NEW YORK—Perhaps it’s the anticipation of spring blossoms that makes one veer toward that which is ornate and colorful in the man-made. Artists have long tried to capture and interpret nature’s abundance but so have dressmakers, and more precisely, embroiderers. If there is one craft that captures the fragile beauty of nature it must be embroidery.
Whether by chance or by design, there are two rather demure exhibitions currently and simultaneously showing at The Metropolitan Museum of Art. They are in opposite wings, one in the European, the other in the Asian wing of the building, but it’s well worth the trek through the many galleries, stairs, and lost tourists because what awaits is a display of wonders in silk. It is also a good chance to make note of the similarities and differences in the two fascinating approaches of this medium.
Sophisticated Design, Unsurpassed Skill
The exhibit Painting With Threads, Chinese Tapestry and Embroidery, 12th–19th Century showcases works drawn from the Met’s collection that defy belief when it comes to the sophistication in design and unsurpassed skill in execution.
One work called “Fan With Landscape” looks like watercolor on silk and it is only by reading the label “Silk embroidery on silk gauze” that one begins to comprehend its quiet magnificence. Like many Chinese artworks it depicts distant mountain peaks and pines, symbols of longevity in Chinese culture, but try as you may, it will be impossible to see the threads that achieve such diaphanous effect.
Other works glisten with exquisite textures that stand out in relief.
One work titled “Fairy and Crane” depicts the fairy herself on a mysterious bridge with stylized protrusions while her faithful-looking crane stands in all his glory—his feathers shining with the luster of tiny pearls and coral beads. In the background, an other-worldly pomegranate tree with unusual lustrous bark juts out laden with fruit that is bursting out with coral seed-beads.
Just about every plant and rock feature had auspicious meanings and the juxtaposition of naturalistic elements with stylized ones results in a captivating graphic effect that came to be copied in Europe as well as trade between the two continents flourished.
Being at the Met, one need only navigate across to the European wing to the Elaborate Embroidery, Fabrics for Menswear before 1815 exhibition where another small room full of treasures awaits. It is especially easy to see just how influenced French embroiderers were by the Chinese aesthetic. And while French embroidery retained the painterly style of the Qing Dynasty embroidery, when used in fashion design, it was as opulent borders to men’s suits.
What Menswear Used to be Like
Although we might think of these highly ornate gentlemen’s suits as over-the-top, at the time, they were seen as light in both color and texture when compared with the slashing and puffing techniques of Renaissance dress that was augmented with heavy jewelry as well.
Alongside a selection of embroidery samples for fashionable menswear made between about 1760 and 1815, the installation also features lengths of fabric for an unmade man’s suit and waistcoat. These reveal how the fabric was partitioned before being cut so that even the buttons and pocket flap were completed.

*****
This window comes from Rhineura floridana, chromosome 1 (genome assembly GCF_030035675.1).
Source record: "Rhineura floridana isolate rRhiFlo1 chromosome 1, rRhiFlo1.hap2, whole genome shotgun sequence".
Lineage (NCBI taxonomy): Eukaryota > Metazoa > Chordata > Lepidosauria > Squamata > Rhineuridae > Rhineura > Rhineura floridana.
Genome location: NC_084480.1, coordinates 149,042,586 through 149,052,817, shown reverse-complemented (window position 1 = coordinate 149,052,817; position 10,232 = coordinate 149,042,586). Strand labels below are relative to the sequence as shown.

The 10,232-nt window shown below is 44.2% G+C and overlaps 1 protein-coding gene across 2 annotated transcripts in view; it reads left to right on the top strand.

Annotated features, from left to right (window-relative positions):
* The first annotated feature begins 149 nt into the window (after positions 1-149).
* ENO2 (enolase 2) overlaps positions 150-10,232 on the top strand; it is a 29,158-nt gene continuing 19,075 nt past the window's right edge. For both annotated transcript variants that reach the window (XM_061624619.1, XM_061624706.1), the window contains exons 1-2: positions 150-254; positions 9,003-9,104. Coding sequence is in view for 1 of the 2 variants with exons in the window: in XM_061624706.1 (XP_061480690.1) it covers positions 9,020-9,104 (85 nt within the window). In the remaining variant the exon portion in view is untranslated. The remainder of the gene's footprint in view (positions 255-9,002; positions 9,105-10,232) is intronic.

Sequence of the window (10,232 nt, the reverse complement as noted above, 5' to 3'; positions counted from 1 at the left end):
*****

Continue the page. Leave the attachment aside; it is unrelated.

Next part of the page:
Judging by the designs available to fashionable gentlemen in the late 18th and early 19th centuries, the great contrast between menswear and womenswear was not in existence yet. Men would have rivaled women in their ornate outfits and the overcoat was worn open to offer an unobstructed view to an equally ornate waistcoat.
Velvet seems to have been the fabric of choice for the most formal occasions. It was contrasted to dramatic effect with gold, silver, and jeweled buttons but also embroidered with metallic threads.
In one sample a gilded motif of big open flowers is surrounded by knotted chenille in various shades of green while the rest of the fabric is a geometrically textured rich brown velvet. The whole pattern seems to be bursting with decorative elements and it is as a perfect study on how to achieve pattern-on-pattern that teeters on “crazy” yet still manages to retain a sort of majestic opulence.
Seen with modern eyes, it’s hard to adjust to this visual feast. Just as well, it’s in small increments. In essence, the embroidery samples are small and it’s only when one tries to imagine the overall effect of a whole suit that one starts to comprehend the aesthetic explosion of colors and textures.
One more step back—just imagine the effect of the a multitude of courtiers while strolling through the The Hall of Mirrors in Versailles. One’s own ornate reflection as well as that of everyone else would have been amplified to a dizzying effect.
Where do you get that nowadays? Not even Fashion Week can compete with what was simply a part of daily life for French aristocracy.
If you’re game, still your mind, open your eyes and these frayed little fragments will offer you a glimpse at the grandeur of days long past.
Elaborate Embroidery, Fabrics for Menswear Before 1815
Through July 19, 2015
Painting with Threads, Chinese Tapestry and Embroidery, 12th–19th Century
Through Aug. 16, 2015
Visit www.metmuseum.com for more information